Home and condominium prices across the nine-county Bay Area are about 10 percent shy of their 2007 highs, says recently released data, closer than they are in other parts of California.
According to a new report from CoreLogic DataQuick, the median sales price for single-family homes and condominiums across the nine-county Bay Area was $601,000 in October, 9.6 percent below its summer 2007 peak of $665,000. The company notes that the median sales price in the Bay Area is closer to its prerecession high than it is in any other major region of the state.
In a separate report, CoreLogic DataQuick said that the median sales price in California is still 21.1 percent shy of its spring 2007 peak of $484,000.
Bay Area home prices have been declining since June but are up 11.3 percent year over year, the company says. Annual price gains ranged from 18.3 percent in San Francisco to 3.5 percent in Sonoma County. San Francisco claimed the highest median sales price in the Bay Area at $999,250.
In a statement accompanying the report, CoreLogic DataQuick Analyst Andrew LePage attributed slowing prices in the Bay Area to both a lack of affordability and modest inventory gains while cautioning that further economic growth could reverse that pattern.
“Still, if we see more job and wage growth heading into 2015 it’s easy to imagine demand and price pressures building again,” LePage said.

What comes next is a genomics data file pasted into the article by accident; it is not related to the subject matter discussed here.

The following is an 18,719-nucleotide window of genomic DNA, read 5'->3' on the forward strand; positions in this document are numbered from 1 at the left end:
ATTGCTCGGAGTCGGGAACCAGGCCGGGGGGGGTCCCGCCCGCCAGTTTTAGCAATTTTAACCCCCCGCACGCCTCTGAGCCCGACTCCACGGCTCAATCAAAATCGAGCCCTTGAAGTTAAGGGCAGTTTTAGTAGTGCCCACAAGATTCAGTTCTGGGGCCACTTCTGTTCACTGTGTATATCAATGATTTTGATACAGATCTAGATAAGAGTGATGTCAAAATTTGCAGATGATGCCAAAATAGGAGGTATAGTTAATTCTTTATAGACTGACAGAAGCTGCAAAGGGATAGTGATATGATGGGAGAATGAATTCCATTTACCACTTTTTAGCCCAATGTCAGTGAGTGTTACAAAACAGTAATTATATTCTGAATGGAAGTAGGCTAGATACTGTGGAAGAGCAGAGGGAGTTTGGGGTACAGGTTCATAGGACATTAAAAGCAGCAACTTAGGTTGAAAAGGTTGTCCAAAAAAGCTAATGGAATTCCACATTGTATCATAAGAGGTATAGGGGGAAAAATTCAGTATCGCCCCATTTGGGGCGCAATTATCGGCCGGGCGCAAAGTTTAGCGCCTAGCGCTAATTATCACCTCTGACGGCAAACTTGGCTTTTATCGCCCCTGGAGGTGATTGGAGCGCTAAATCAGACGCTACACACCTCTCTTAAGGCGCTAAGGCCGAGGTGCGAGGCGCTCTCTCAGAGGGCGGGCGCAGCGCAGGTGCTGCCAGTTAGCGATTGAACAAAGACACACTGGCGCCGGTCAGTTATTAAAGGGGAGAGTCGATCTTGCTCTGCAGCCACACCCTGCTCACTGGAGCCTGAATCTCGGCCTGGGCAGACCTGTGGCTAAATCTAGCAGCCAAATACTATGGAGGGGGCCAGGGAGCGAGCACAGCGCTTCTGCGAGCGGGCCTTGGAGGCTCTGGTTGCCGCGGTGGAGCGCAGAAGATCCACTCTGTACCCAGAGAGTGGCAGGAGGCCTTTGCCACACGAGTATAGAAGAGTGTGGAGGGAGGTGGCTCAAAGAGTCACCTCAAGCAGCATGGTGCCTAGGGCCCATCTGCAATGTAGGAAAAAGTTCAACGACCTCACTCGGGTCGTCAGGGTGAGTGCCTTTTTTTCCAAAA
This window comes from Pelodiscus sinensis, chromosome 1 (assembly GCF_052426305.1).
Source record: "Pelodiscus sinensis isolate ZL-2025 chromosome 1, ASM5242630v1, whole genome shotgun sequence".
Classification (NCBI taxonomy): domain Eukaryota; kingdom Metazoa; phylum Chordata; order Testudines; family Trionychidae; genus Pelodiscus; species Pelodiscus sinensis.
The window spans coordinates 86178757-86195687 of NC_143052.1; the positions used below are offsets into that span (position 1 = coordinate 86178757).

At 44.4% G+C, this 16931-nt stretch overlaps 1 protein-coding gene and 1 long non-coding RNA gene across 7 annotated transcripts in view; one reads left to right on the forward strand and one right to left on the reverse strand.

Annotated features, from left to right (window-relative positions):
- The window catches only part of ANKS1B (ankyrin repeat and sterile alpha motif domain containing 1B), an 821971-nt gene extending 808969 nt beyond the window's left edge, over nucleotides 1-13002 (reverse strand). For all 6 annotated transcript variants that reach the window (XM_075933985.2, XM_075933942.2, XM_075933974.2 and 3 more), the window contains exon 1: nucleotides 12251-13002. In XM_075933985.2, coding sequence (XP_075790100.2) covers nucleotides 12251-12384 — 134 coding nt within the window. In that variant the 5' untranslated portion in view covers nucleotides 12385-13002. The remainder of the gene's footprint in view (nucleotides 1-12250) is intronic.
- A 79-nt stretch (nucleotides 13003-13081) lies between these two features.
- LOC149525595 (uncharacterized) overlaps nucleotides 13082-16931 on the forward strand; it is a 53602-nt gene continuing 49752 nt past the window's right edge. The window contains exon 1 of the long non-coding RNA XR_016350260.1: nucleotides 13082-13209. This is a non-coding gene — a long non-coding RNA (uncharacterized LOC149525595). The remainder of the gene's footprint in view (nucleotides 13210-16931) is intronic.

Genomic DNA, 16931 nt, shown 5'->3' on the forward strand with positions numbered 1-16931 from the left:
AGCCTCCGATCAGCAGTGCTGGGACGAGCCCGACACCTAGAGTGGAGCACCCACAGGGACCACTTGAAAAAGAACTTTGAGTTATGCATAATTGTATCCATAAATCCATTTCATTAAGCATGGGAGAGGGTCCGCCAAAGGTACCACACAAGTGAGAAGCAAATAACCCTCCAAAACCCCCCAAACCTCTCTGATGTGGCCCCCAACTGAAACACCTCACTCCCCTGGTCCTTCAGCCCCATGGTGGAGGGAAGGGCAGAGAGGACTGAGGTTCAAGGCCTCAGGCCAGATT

The company says that 7,693 properties changed hands across the nine-county region in October, an annual increase of 1.3 percent. October’s sales volume was 9.7 percent below its average over the past 26 years when the company began tracking data. Contra Costa County saw the largest-year-over-year sales-volume gains (6.8 percent), while declines were greatest in Napa County (7.4 percent).
Both investor activity and all-cash sales throughout the Bay Area were down from one year earlier, according to the report, which will hopefully provide some relief for would-be homebuyers who have been struggling in one of the nation’s most competitive real estate markets.
The number of buyers offering all cash in October dropped to 20.5 percent, down from 24.2 percent a year ago and the second lowest recorded since November 2008. Purchases by absentee buyers, which the company says are mostly investors, declined to 19.4 percent, down from 20.3 percent in October 2013.
(Image: Flickr/401(K) 2012)